Skip to content

Our First Years

Photo by Rod Long on Unsplash

Excerpts from an article by dave Porter Life in Oregon, august-September, 1995

Four families, the Kleins, the Klupengers, the Betscharts, and the Hertls, recognized the need to organize a pro-life group. With the pro-bono help of attorney Fred Granata, on August 22, 1970, they submitted incorporation papers to the state of Oregon as “Right to Life.”

Joining them were many local advocates, as well as Dr. Donald Manion, Dr. Russell Sacco, and Dr. Ed Zuelke. These three physicians spoke anywhere they could get a platform.

At this early date, fundamental questions were being asked: What can we do for the woman for whom an unplanned pregnancy is a serious problem? What about the alternatives to abortion? A group of women, with Bonnie Manion as the driving force, founded Birthright. After operating in rooms in the Manion’s basement, it soon became apparent that a public office was needed. An office was opened in the central part of Portland, and the following day women were served.

At this juncture, in about 1971, the two groups, led by Klein and Manion, joined under the name “Right to Life.” 

If one sees the pro-life movement as a river, then these two groups were tributary streams. However, they were not the only ones. All over the state, other “self-starters” were on the move. In Eugene, Ellen Lyford and her cohorts were initiating pro-life activities. In Grants Pass, Myrna Shaneyfelt and her friends jumped in to help. There were also many others.

Since Manion’s basement was now available, Right To Life moved in. For a few years, this was the closest thing to a state office. Catherine Barsotti and Bonnie Corboy, along with many others, were volunteers at this office for years. Pro-life speakers went to schools, churches, and other groups. Printed materials were designed and distributed. Pro-life bumper stickers were sold as a fundraiser.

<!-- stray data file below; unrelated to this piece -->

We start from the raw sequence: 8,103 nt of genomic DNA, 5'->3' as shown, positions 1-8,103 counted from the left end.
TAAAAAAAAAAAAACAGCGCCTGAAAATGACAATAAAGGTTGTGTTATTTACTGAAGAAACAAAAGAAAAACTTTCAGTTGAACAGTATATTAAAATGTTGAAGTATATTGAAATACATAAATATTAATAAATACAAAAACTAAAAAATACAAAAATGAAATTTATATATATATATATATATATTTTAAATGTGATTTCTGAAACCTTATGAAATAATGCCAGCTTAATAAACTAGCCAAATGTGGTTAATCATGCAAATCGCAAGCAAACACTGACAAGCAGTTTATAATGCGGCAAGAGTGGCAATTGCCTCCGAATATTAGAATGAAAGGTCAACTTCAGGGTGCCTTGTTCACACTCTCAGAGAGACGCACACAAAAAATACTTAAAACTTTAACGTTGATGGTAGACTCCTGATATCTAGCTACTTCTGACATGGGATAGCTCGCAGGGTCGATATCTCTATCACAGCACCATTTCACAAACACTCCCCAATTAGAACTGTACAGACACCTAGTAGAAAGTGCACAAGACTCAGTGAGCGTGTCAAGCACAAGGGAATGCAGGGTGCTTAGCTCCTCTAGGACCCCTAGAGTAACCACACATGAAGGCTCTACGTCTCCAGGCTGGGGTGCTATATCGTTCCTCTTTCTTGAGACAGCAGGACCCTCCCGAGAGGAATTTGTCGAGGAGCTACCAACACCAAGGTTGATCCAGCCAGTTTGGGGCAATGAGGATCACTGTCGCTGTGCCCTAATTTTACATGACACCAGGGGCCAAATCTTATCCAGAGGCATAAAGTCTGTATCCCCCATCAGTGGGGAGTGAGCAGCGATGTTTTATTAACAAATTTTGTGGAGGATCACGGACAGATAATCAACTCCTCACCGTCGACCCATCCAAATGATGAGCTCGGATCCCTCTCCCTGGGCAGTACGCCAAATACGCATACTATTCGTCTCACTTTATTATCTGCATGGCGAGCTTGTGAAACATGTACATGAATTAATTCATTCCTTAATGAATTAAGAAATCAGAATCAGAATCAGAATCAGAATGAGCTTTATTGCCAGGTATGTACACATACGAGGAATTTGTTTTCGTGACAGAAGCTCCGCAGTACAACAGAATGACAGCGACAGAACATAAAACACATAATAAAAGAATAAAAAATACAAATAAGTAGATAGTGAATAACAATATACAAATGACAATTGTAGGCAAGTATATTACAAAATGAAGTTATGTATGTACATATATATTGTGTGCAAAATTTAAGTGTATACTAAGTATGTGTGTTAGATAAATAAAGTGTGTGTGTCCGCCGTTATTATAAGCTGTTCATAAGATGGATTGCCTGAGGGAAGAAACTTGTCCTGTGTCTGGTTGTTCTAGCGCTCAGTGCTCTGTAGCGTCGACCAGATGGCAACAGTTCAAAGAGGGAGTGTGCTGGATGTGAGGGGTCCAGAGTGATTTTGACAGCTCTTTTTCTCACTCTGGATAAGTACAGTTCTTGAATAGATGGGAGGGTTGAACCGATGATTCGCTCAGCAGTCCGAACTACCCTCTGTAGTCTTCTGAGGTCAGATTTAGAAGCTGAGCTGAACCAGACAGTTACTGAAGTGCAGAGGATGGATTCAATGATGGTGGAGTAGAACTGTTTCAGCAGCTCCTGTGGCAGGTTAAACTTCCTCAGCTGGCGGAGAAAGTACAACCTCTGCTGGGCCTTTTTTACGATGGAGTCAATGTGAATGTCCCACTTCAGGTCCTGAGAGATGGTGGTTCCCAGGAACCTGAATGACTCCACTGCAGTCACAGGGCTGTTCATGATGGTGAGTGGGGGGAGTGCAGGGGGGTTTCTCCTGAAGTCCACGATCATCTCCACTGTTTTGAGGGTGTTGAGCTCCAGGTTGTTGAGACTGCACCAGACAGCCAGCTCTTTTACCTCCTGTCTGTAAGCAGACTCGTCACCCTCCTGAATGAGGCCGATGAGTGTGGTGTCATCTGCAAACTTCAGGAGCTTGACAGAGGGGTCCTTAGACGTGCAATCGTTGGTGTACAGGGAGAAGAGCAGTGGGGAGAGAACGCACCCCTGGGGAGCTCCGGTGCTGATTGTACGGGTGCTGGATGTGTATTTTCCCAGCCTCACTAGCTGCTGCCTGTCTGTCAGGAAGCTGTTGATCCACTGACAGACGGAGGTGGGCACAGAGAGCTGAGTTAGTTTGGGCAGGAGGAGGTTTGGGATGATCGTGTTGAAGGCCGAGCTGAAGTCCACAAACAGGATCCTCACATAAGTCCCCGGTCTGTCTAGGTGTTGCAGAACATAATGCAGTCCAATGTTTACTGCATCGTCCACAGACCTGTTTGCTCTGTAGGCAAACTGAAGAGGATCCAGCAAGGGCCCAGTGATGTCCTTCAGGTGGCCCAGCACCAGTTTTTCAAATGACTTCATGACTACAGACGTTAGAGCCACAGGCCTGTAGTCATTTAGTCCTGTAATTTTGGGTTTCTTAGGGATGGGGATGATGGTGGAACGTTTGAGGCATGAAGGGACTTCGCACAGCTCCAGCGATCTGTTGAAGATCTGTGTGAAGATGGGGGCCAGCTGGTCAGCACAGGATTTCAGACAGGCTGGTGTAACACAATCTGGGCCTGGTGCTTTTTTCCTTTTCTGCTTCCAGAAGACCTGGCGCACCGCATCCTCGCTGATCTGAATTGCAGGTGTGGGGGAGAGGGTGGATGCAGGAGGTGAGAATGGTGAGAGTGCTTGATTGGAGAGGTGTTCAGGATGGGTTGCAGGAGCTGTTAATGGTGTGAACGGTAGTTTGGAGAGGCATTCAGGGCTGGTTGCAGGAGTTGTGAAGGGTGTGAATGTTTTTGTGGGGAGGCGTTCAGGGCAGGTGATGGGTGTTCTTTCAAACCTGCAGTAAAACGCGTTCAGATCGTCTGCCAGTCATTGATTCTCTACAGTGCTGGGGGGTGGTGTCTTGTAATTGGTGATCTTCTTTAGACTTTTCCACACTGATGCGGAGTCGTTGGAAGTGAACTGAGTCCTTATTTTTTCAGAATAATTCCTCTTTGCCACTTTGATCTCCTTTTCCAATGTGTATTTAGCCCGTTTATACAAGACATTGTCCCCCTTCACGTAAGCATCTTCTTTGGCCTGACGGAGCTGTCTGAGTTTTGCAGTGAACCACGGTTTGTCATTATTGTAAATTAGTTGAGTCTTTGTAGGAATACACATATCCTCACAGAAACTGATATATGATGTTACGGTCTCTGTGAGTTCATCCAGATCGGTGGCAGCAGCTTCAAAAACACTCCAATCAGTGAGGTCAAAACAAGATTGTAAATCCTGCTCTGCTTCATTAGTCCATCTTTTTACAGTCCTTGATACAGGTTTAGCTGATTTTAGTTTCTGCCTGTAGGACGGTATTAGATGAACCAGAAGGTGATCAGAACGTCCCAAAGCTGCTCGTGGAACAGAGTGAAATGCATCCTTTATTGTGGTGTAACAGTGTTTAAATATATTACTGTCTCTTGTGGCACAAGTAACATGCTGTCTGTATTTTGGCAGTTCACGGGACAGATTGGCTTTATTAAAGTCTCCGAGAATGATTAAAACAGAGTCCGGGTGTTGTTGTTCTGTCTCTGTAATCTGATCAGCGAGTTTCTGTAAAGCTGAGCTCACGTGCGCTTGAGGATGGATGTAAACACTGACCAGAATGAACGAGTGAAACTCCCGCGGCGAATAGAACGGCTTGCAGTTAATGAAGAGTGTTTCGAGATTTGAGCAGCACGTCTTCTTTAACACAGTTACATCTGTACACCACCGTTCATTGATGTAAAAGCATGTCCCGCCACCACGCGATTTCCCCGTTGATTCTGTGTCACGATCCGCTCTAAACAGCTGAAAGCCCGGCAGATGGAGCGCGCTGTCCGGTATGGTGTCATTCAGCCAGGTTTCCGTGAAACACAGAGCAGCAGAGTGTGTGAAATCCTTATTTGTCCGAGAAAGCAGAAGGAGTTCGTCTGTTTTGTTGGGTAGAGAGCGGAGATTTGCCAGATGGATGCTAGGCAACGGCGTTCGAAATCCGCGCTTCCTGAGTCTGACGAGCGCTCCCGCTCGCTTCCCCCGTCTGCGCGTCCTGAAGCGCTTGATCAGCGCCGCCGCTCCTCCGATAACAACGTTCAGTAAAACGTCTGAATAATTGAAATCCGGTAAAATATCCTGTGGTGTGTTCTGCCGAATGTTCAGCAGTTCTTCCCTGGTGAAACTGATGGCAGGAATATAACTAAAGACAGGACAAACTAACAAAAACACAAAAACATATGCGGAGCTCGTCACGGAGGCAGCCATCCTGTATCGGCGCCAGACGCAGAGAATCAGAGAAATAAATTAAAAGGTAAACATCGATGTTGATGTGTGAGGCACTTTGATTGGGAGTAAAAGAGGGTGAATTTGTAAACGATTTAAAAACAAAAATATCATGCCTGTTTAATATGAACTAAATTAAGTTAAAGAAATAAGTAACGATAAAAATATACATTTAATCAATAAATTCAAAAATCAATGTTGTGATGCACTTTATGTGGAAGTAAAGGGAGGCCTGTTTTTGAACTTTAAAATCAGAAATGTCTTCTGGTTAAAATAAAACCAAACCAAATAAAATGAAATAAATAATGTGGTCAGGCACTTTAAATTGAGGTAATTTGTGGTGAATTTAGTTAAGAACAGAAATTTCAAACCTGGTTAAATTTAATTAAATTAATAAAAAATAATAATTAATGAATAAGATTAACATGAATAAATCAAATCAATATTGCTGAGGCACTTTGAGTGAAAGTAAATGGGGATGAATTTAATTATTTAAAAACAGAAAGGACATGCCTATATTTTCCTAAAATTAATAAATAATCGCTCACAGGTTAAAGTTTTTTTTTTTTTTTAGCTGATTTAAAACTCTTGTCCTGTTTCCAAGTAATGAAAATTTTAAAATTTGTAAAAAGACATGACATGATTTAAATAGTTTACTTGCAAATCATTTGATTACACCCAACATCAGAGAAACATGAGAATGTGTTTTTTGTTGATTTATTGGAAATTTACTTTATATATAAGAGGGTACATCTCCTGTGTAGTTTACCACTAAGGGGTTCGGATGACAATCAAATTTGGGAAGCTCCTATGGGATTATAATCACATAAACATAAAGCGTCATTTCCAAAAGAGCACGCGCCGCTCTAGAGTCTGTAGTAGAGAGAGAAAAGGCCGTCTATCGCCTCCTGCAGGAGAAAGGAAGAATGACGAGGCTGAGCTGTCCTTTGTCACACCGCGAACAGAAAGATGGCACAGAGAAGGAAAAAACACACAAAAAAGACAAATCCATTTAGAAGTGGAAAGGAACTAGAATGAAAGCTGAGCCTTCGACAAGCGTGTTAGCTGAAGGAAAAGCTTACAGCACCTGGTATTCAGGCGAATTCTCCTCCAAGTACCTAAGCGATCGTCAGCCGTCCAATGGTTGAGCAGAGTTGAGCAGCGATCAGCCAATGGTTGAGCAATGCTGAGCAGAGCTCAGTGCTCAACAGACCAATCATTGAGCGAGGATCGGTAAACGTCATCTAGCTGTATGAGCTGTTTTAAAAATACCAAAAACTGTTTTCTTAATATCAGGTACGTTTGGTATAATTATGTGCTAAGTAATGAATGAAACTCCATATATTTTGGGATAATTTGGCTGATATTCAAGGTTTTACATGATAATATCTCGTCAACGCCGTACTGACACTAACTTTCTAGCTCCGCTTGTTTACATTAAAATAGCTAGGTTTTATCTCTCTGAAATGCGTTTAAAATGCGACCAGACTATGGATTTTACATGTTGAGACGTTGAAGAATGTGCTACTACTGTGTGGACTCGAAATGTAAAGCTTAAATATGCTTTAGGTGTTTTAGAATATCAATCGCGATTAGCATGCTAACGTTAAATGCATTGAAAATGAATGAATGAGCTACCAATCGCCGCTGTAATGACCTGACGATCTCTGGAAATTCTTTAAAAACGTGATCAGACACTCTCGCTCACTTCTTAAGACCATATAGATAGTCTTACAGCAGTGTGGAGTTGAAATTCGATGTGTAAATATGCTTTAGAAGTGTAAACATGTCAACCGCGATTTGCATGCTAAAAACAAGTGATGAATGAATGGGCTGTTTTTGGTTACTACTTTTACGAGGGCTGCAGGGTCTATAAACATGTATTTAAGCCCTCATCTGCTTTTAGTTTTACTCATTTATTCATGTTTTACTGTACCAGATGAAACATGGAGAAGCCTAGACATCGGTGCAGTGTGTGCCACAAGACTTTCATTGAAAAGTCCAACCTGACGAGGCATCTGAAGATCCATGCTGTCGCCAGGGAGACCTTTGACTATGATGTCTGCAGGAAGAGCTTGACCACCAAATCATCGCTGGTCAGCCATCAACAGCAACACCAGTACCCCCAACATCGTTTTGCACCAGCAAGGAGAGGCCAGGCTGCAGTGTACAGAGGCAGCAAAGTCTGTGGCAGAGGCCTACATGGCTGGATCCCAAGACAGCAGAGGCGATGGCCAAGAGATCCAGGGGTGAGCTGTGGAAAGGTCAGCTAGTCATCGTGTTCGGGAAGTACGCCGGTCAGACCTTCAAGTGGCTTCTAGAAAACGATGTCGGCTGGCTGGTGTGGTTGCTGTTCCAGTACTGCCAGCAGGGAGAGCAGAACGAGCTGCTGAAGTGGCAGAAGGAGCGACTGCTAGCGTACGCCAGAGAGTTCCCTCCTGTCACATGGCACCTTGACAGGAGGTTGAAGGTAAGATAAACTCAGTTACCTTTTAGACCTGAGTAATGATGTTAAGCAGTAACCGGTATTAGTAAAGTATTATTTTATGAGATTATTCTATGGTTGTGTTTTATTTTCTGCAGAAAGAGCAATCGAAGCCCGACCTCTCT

In January of 1973, the Supreme Court decision Roe v. Wade shocked the world. Roe v. Wade was a tragedy, but it had a flip side. It galvanized many more Oregonians and Americans into action. The year between the decision and January 1974 was a time of unprecedented growth and activity in Oregon’s pro-life movement.  

From the beginning, thoughtful pro-lifers realized the necessity of drawing people of every denomination, and those with no religious affiliation, into the movement. By January of 1974, as history shows, Right to Life was showing energy, talent and ingenuity in fighting the pro-life battle.

Do you or a member of your family have memories, photos, videos or materials you would be willing to share? As we commemorate our 50th year we are creating an archive to document the important work of pro-life advocates in Oregon. Please contact Sharolyn Smith at 503/463-8563 or send them directly to Sharolyn@ortl.org or mail to 4335 River RD N, Keizer Oregon attn: Sharolyn

Leave a Comment